Monday, June 17, 2013


There are a number of domestic and international issues
competing for our attention recently, so The Prairie Editor
is going to look, in this column, at some of them in
shorter-than-usual discussions.

The newly-elected leader of Iran is being described as a
“moderate.” There is no evidence that he is truly that. A
hardliner on Iran acquiring nuclear weapons, and totally
committed to the destruction of Israel, he won by a large
margin. That could only have happened if he was
supported by the ruling mullahs. He is “moderate”
apparently only in that he will not be in-your-face
anti-American as was his predecessor, a strategy
obviously intended to soften the embargo on Iran which
has become very problematic for the Iranian economy.
There will now likely be a period of “public relations,”
but very little hope of any true change.

I am reluctant to be critical of President Obama’s moves
in Syria. It is one of those moments when U.S. interests
are few, ambiguous and opaque. Egged on by Senator
McCain and Bill Clinton (the latter projecting his regrets
about the Rwanda genocide when he was president),
Mr. Obama is taking small steps to aid the rebels who
are a hodgepodge of various local Syrian groups, most
of which are anti-American or otherwise extremist. As
others have pointed out, the present Syrian conflict is
not a “holocaust,” but really a civil war with high
casualties. It might seem “heartless” for the U.S. to
stay out of this conflict, but it is more likely that we
have nothing to gain, and something to lose, by
intervening. Neither Mr. McCain nor Mr. Clinton are
serving U.S. interests by nagging the president to engage
in this civil war.

President Obama’s popularity, as measured by major
polls, is in a significant decline, Most of this is
probably attributable to the recent “scandals”
involving his administration, particularly the
alleged abuses by the Internal Revenue Service, and
the admitted widespread surveillance by the agencies
of the justice department and intelligence community
beyond normal national security needs. The president
has recovered from such declines before, although his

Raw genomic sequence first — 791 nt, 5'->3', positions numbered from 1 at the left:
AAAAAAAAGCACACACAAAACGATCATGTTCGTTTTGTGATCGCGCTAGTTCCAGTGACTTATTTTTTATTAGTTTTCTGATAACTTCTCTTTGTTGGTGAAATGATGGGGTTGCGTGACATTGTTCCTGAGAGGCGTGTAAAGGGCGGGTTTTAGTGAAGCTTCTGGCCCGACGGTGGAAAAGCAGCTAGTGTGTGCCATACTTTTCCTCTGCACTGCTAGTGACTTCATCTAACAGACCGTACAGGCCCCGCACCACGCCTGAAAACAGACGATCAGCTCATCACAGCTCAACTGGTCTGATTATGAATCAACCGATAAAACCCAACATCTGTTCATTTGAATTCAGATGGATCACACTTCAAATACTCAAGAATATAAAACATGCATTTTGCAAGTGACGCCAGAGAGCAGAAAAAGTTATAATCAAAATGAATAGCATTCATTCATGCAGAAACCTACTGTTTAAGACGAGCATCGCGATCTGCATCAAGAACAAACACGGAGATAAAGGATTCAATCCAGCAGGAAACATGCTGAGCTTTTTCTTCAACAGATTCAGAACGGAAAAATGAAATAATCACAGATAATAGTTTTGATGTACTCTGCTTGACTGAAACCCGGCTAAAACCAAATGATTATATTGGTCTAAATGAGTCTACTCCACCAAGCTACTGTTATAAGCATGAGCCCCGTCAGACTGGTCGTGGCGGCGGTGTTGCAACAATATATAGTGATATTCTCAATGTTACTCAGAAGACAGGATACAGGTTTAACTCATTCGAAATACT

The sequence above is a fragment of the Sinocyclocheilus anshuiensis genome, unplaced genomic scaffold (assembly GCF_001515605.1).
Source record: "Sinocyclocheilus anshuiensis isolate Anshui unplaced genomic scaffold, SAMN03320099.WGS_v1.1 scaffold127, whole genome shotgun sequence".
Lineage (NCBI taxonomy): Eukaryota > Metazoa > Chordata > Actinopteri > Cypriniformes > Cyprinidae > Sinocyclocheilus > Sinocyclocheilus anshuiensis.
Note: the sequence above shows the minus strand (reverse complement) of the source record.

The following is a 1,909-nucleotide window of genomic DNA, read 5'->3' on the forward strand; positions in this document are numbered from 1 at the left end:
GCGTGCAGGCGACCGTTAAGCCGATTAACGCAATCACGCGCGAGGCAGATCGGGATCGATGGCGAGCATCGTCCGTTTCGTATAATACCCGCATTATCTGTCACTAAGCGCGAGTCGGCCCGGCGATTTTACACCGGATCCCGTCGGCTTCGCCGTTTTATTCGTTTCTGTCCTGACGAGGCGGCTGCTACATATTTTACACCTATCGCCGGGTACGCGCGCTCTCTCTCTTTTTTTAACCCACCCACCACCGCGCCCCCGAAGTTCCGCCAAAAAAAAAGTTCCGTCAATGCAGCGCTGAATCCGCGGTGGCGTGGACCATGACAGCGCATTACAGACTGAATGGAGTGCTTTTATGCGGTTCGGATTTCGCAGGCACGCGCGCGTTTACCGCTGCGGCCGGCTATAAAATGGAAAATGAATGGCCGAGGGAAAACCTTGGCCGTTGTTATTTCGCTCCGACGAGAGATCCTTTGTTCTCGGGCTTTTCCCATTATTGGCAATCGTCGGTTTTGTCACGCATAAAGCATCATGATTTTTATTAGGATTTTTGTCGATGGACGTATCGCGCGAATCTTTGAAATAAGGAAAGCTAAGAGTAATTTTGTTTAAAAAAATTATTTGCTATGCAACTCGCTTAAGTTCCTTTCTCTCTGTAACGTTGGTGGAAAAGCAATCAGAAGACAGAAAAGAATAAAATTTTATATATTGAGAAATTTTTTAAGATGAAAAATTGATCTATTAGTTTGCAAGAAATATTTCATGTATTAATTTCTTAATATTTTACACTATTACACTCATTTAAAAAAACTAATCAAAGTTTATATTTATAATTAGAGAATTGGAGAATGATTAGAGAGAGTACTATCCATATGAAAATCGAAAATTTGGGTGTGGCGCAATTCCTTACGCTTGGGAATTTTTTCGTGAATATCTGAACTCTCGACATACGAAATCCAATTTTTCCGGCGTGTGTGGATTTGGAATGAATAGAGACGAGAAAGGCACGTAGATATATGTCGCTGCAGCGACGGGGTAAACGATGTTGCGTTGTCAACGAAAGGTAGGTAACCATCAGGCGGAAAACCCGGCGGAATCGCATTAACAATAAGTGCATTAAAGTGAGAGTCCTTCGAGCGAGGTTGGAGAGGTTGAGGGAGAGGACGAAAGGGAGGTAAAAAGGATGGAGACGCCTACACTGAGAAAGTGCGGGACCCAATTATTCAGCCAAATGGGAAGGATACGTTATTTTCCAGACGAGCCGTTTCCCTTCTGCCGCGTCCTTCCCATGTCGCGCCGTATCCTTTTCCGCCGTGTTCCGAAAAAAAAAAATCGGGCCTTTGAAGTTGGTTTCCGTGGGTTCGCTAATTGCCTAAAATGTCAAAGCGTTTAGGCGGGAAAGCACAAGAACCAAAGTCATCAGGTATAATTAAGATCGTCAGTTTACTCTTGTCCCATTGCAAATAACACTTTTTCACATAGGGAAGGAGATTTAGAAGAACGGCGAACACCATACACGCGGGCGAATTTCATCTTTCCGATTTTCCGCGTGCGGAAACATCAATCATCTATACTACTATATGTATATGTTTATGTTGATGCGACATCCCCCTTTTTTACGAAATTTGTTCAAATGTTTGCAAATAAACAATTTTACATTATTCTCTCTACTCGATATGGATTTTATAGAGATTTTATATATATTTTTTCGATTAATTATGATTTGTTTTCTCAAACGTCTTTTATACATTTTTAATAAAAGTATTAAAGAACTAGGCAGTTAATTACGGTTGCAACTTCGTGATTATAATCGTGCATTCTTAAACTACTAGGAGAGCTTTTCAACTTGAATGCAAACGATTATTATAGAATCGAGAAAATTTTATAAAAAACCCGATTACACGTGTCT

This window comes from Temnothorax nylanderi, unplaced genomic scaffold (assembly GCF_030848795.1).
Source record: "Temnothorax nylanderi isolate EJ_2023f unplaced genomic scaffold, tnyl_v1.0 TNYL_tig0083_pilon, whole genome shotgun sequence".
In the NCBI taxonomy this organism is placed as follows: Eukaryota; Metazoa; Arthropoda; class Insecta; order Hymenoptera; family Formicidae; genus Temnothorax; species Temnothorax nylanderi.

prospects ahead might be even more problematic,
particularly (as I have been saying for three years now)
when the full force of the Obamacare law hits virtually
every American in the next several months. At their
outset, these and other “scandals”were supposed to
go away, many in the media said, and be forgotten, but
that does not seem so far to be occurring.

The special U.S. senate elections this year, one in New
Jersey and another in Massachusetts, do not seem
likely to produce upsets. In New Jersey, Newark Mayor
Cory Booker is way ahead in the polls, and is almost
certain to be elected in October. Those who know Mr.
Booker best suggest that he will become almost
instantly a national Democratic figure, and potentially
even a 2016 presidential candidate. (Skeptics of such a
prospect need to be reminded that a certain recent
and successful presidential candidate was nominated
with much less political experience.) In Massachusetts,
there is more suspense about the outcome, primarily
because the heavily favored Democratic nominee, Ed
Markey, is a flawed statewide candidate; and the
Republican nominee, Gabriel Gomez, is an attractive,
albeit inexperienced, newcomer. Polls of this race
vary, but Markey’s advantage in this very liberal state
is considerable, including his campaign finance
advantage. If Mr. Markey somehow were upset in this
race, it would signal that the Democratic brand was
indeed in very big trouble.

An interesting contrast is emerging in the public
policies of two adjoining midwestern states which
usually behave in a similar fashion. Minnesota and
Wisconsin make up two of the three states I have
previously named as the political mega-state
“Minnewisowa” (the third is Iowa). With similar
climate, geography, history, demographics, and
agriculture, these states have been bastions of
alternating conservative and populist impulses in
recent years. In 2012, however, Minnesota moved
distinctly to the left with a liberal governor and
legislature, This has resulted in many new taxes
and fees, more regulations, higher government spending,
special favors to public unions, and various attempts
to redistribute wealth in the state. In next-door
Wisconsin, however, a conservative governor and
legislature has resulted in lower taxes, fewer regulations,
reduced state spending and curbs on public labor unions.
It will be interesting to observe the outcomes of these
two very different public policy approaches on the
economy of these states. So far, the “experiment” in
Wisconsin, like similar conservative approaches in
Indiana, Ohio, Virginia, Florida, Michigan (not counting
bankrupt Detroit), Louisiana and Texas, seems to be
working, and the”experiment” in Minnesota is
producing a negative backlash. But we will know more
after each of these governors run for re-election next

Copyright (c) 2013 by Barry Casselman. All rights reserved.

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